By Jillian Bullock
Although several MMA fighters, including Vitor Belfort, Kenny Florian, Lyoto Machida, Anderson Silva, Rich Franklin, Chris Leban, Cung Le, and Nick Diaz, fight as southpaws some of these guys were born a lefty and some are “deliberate southpaws.” They taught themselves to fight as southpaws because they found it to be an advantage to their mixed martial arts career.
Looking back in history, however, many cultures considered a person evil if he was left-handed. In fact, in Latin the word for left is sinister. Over the years the stigma surrounding being left-handed grew. Re-education of lefties was promoted by everyone, including clergy, parents, the media, and others. And how many adults can remember growing up and attending Catholic school where nuns swatted their knuckles if they even reached for a pen or pencil with their left hand? Today, with ten percent of the population being left-handed the stigma has waned in most countries. And in sports, especially boxing and martial arts, being a southpaw can be advantageous.
Disadvantages For Orthodox Fighters
Many orthodox, or right-handed, fighters don’t like being matched up with a southpaw fighter because it takes more studying and skill to defeat them. Part of the problem is that a lefty’s lead foot – their right foot – is directly in front of their opponent’s lead foot. Sometimes during the match they step on each other’s foot because they’re in an open stance and constantly jockeying for position. It’s a battle for this optimal position, which allows either fighter the ability to throw effective punches and defend himself. Therefore, it takes more time and effort for a right-handed fighter to deal with a lefty because he isn’t used to training with them. An orthodox fighter must always be aware that he needs to position his lead foot on the outside of a lefty’s lead leg. If he doesn’t do this, the right-handed fighter leaves himself open and he may find a southpaw’s left hand coming straight down the middle and clocking him.
Even if an orthodox fighter trains and spars with left-handed combatants in order to build his offense and defense he’s still at a disadvantage. Therefore when it comes down to real bouts with southpaws right-handed fighters often over analyze matches. Orthodox pugilists also know they have to be more cautious when going up against southpaws because the foot placement can cause them to trip, or they don’t see the strikes coming until it’s too late. In fact, some southpaw fighters may be slower, weaker, and even less skilled than their right-handed opponents but they end up winning. This can happen simply because most orthodox fighters are less accurate, less effective, and will throw punches with less power because an unorthodox fighter throws them off with different angles. Actually if you were to ask many MMA fighters they would acknowledge that some of their most demanding fights were against southpaw warriors. This is another reason why some naturally born right-handed fighters will take the time to learn how to fight as a southpaw.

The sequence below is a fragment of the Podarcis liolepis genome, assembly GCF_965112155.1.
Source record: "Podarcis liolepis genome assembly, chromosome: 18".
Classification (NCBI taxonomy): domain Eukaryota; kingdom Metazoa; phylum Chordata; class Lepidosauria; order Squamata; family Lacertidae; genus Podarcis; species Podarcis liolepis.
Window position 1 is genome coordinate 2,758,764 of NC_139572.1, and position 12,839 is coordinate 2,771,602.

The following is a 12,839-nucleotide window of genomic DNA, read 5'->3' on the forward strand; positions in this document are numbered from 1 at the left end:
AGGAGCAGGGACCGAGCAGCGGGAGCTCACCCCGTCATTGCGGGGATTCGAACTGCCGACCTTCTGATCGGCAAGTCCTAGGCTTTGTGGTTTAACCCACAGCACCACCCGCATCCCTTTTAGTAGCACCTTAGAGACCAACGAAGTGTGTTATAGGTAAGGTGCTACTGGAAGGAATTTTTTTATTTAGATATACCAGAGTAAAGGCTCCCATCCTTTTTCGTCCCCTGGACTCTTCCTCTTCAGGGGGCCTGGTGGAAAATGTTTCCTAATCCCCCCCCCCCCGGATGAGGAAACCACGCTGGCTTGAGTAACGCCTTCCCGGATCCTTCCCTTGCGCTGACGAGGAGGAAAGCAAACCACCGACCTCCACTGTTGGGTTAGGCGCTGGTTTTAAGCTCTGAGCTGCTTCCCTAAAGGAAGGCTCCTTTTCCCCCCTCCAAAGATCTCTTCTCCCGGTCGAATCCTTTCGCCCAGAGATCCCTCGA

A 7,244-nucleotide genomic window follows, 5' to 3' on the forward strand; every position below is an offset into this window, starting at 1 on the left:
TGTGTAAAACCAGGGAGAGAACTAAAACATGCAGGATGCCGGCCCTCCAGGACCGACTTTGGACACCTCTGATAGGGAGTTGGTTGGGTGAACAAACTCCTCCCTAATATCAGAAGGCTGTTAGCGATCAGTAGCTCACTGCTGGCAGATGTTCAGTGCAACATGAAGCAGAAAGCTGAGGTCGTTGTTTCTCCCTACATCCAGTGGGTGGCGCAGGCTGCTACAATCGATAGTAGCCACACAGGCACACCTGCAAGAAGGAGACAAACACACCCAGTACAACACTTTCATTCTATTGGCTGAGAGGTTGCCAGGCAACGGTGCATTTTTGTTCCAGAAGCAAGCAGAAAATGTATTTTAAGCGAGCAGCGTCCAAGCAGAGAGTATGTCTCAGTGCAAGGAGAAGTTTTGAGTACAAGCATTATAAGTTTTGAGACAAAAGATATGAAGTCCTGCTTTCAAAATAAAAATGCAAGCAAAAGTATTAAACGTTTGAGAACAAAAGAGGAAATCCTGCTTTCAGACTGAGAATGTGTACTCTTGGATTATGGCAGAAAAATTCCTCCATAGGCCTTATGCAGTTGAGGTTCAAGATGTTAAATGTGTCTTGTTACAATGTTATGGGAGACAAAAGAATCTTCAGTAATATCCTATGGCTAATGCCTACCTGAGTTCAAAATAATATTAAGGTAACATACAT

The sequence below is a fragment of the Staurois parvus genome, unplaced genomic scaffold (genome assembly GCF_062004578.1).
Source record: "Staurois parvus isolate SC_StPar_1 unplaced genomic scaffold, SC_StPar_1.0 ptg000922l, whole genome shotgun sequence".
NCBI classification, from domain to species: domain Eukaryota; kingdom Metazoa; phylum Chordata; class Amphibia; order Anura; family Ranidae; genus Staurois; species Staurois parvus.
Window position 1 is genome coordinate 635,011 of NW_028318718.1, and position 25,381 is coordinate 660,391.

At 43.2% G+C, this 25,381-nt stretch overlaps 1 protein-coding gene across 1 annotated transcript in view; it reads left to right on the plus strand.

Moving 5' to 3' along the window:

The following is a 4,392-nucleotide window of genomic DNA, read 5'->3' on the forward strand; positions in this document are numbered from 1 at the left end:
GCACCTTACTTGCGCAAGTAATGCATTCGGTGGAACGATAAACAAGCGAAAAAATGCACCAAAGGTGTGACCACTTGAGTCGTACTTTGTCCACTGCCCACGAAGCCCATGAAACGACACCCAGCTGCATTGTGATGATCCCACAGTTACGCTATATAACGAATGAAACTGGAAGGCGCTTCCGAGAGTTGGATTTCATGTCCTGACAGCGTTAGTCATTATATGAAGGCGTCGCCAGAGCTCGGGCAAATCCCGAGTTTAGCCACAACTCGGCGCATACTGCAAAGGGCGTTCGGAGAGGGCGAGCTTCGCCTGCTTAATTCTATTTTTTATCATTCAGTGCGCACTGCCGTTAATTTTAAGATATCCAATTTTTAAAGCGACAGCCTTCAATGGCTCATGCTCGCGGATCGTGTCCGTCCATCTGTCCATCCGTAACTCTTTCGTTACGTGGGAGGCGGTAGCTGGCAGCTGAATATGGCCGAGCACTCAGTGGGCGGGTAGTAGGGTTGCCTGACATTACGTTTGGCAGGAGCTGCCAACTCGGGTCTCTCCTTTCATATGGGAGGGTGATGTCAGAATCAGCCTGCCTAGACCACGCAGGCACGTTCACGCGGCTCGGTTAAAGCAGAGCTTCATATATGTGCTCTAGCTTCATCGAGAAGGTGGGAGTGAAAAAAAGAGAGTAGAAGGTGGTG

Another disadvantage for orthodox mixed martial artists is southpaw fighters will always be more comfortable fighting a right-handed opponent because his offense and defense has been designed to do so since he started training. The same isn’t true for orthodox fighters.
Bruce Lee may have been one of the first martial artists to train to become a southpaw fighter. His philosophy was that a fight should be over as fast as possible, so to give yourself an advantage you need to fight in a way that will throw your opponent off his timing or confuse him – becoming an unorthodox fighter will do that. Fighting as a lefty means putting your strong side forward and jabbing and kicking with your right hand and foot which are now closest to the target. The right-sided stance will also allow you to have more power in your strikes and possess dominance.
Southpaws circle to their right so there is distance from their opponent’s right hand and allows their left hand to move closer to the face or body of the unorthodox fighter. It’s also easier to do other strikes (hooks, elbows) from a right lead position.
Lee disagreed with boxing tradition where the lead hand set up the opposite hand, which was thought to possess more power. Through his training in Wing Chun, Kung Fu, and fencing Lee realized that all three disciplines used the lead hand as the main power tool. To prove his point of just how powerful the lead hand could be with the proper leverage and training Lee often demonstrated his famous one inch punch. Many martial artists studied Lee’s teachings and made the switch to southpaw.
Today, about 60 percent of MMA fighters lead with a right stance, which they have adopted from their training as wrestlers, grapplers or Jiu-jitsu practitioners. Those who transitioned to MMA were already comfortable in a right stance because as a rule, shooting (seeking takedowns with leg shots) is taught from the right side.
The bottom line is that you can become a great fighter no matter what foot or hand leads. However, if you do decide to make the switch to southpaw make sure you have trainers who are comfortable with a left-handed fighter. Also, dedicate yourself to developing your weaker hand. Constantly spar with orthodox fighters while you maintain a southpaw stance. Practice your foot movement and constantly circle to your right. Watch and study fights between right-handed and left-handed combatants. Most important, make sure you’re confident of your skills as a southpaw fighter before you book a bout.
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